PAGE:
This is our old friend, the 'solubility' test that was conducted by Dr. Baxendale in 1992. The ink 'extracted' from the paper very quickly, leading to the conclusion that it had been very recently applied.
          This is what confused me. If rj is right about this indeed being our old friend, the 'solubility' test, that was conducted by Baxendale, was he 'equipped' to carry out this type of test or not?

          Perhaps you could sort this out between you and clarify exactly what Baxendale was equipped for, and whether a competent ink chemist should have been able to determine the age of the diary writing to within six months, had the ink been applied as recently as you believe it was.

          Baxendale, as I recall, did not conclude that it had been 'very recently' applied, as in 'just a few weeks ago at most', or even 'within the last six months', did he? Within the last 2 or 3 years was a lot vaguer, and a bit too near the 'approximately three and one-half years' mentioned above for comfort.

          In short, I'm still left wondering if Baxendale really was the best person to carry out this type of test, and if either of you are suggesting he may not have been, how can anyone else be confident about any of his conclusions?

          Love,

          Caz
          X
          Last edited by caz; 05-10-2018, 05:22 AM.
          "Comedy is simply a funny way of being serious." Peter Ustinov


          Comment


          • Originally posted by Sam Flynn View Post
            I don't now, though, having found that "To give a call" appears in an 1859 book English Phraseology: A Series of Practical Exercises to be Translated into French by FJ Wattez, a French master at King's College School, London. That said, it was translated as "aller voir, passer chez", which indicates that it was used in the sense of "pay a visit".
            Cheers, Gareth. That was very decent of you.

            Love,

            Caz
            X
            "Comedy is simply a funny way of being serious." Peter Ustinov


            Comment


            • Mon plaisir, Caz
              Kind regards, Sam Flynn

              "Suche Nullen" (Nietzsche, Götzendämmerung, 1888)

              Comment


              • Originally posted by Sam Flynn View Post
                The Hitler Diaries would have been shown to be modern fakes, irrespective of whether they'd been forged by Konrad Kujau or Joe Schmoe.
                Well quite - because there was actual proof, beyond anyone's personal opinion, that they were modern! And that proof came pretty quickly too.

                Any amateur con merchant trying a similar trick on the back of that would have had to be fearless - and very, very lucky.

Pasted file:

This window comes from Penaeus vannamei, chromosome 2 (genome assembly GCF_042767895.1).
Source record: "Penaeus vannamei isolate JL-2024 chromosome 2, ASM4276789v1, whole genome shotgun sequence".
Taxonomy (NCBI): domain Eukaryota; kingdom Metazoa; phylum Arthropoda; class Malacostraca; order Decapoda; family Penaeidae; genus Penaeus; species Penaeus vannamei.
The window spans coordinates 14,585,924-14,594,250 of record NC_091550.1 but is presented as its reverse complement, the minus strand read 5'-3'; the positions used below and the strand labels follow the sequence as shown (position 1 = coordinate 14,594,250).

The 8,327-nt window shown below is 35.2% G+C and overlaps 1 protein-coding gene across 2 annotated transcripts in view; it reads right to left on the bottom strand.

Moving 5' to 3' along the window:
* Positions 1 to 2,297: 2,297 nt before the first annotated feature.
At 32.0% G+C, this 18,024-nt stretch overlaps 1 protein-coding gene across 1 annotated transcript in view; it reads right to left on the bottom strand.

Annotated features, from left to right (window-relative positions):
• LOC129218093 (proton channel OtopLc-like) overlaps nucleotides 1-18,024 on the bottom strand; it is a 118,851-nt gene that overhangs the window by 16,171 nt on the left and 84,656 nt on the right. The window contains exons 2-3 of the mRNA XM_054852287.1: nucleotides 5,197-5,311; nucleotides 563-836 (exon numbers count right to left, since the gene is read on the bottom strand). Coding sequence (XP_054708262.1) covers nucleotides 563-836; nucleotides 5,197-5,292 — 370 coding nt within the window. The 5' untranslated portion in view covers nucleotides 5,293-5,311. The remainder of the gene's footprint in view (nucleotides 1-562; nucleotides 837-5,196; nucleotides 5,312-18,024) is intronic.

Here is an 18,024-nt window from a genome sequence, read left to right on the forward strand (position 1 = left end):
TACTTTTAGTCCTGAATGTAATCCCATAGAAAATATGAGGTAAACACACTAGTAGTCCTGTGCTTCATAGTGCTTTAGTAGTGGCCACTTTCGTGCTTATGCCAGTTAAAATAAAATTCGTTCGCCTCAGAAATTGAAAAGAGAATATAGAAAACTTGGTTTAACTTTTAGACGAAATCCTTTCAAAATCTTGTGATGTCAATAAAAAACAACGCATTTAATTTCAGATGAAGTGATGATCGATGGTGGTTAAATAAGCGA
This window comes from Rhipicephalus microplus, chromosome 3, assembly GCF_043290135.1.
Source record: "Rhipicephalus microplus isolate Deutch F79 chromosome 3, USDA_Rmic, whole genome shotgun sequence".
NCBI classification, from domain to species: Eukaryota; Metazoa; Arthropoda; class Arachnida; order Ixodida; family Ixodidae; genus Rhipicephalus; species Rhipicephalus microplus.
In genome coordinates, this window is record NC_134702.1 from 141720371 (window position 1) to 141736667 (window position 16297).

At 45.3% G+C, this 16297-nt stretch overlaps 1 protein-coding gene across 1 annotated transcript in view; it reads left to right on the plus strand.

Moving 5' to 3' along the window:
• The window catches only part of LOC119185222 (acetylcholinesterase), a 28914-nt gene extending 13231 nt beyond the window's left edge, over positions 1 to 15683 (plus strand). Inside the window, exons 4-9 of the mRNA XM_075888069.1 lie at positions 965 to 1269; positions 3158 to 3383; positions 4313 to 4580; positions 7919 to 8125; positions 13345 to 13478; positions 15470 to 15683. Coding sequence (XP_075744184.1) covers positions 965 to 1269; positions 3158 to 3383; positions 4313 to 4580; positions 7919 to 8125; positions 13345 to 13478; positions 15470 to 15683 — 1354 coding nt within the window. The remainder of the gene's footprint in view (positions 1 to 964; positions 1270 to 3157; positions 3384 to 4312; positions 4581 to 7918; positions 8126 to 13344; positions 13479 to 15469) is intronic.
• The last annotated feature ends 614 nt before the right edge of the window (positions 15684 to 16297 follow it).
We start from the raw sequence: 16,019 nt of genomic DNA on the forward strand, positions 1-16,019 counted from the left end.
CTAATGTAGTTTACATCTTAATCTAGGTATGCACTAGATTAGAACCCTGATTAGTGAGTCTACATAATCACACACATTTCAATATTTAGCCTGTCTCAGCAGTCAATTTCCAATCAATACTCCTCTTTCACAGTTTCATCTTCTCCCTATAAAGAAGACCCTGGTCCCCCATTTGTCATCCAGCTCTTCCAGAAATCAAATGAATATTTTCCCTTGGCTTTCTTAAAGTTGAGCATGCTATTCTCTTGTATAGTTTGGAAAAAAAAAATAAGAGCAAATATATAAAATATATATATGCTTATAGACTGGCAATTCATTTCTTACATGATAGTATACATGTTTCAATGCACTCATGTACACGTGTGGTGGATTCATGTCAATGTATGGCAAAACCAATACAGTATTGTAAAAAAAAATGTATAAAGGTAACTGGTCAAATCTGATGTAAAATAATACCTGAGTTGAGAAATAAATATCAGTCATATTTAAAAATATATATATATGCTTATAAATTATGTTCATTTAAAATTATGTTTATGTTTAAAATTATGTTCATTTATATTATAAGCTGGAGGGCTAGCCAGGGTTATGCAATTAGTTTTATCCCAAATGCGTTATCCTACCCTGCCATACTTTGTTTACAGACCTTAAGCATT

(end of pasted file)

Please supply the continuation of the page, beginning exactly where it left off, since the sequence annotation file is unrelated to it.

Love,

                Caz
                X
                "Comedy is simply a funny way of being serious." Peter Ustinov


                Comment


                • Originally posted by caz View Post
                  Any amateur con merchant trying a similar trick on the back of that would have had to be fearless - and very, very lucky.
                  I don't think that the Hitler Diaries debacle put off too many forgers, amateur or otherwise. Besides, Hitler's Diaries were always likely to attract far more expert scrutiny than Maybrick's (even with the JTR connection), and some experts were indeed taken in by them initially.
                  Last edited by Sam Flynn; 05-10-2018, 06:14 AM.
                  Kind regards, Sam Flynn

                  "Suche Nullen" (Nietzsche, Götzendämmerung, 1888)

                  Comment


                  • Originally posted by David Orsam View Post
                    Not only have I read the title of this thread Gary but, as I have repeatedly stated in this thread, I have posted a one-off incontrovertible, unequivocal, undeniable fact which refutes the Diary. I did it in 2016 and here we are in 2018 and nothing I have said on the subject has been controverted.
                    Nothing the Great Electrician Defender has said on the subject of one off instances has stopped him having to post millions more words on other diary related subjects, so you have to wonder what good it has done him in the long run.

                    Fancy another 26 years of watching him go round and round in circles, hoping against hope that we'll all come to believe that 'one off instance' really was put there by the Barretts one day in early April 1992 using Diamine ink? I'm up for it. I've got a season ticket that rather coincidentally and conveniently expires the day I do.
                    Love,

                    Caz
                    X
                    "Comedy is simply a funny way of being serious." Peter Ustinov


                    Comment


                    • Originally posted by Sam Flynn View Post
                      Mon plaisir, Caz
                      I love it when you talk dirty, Gareth.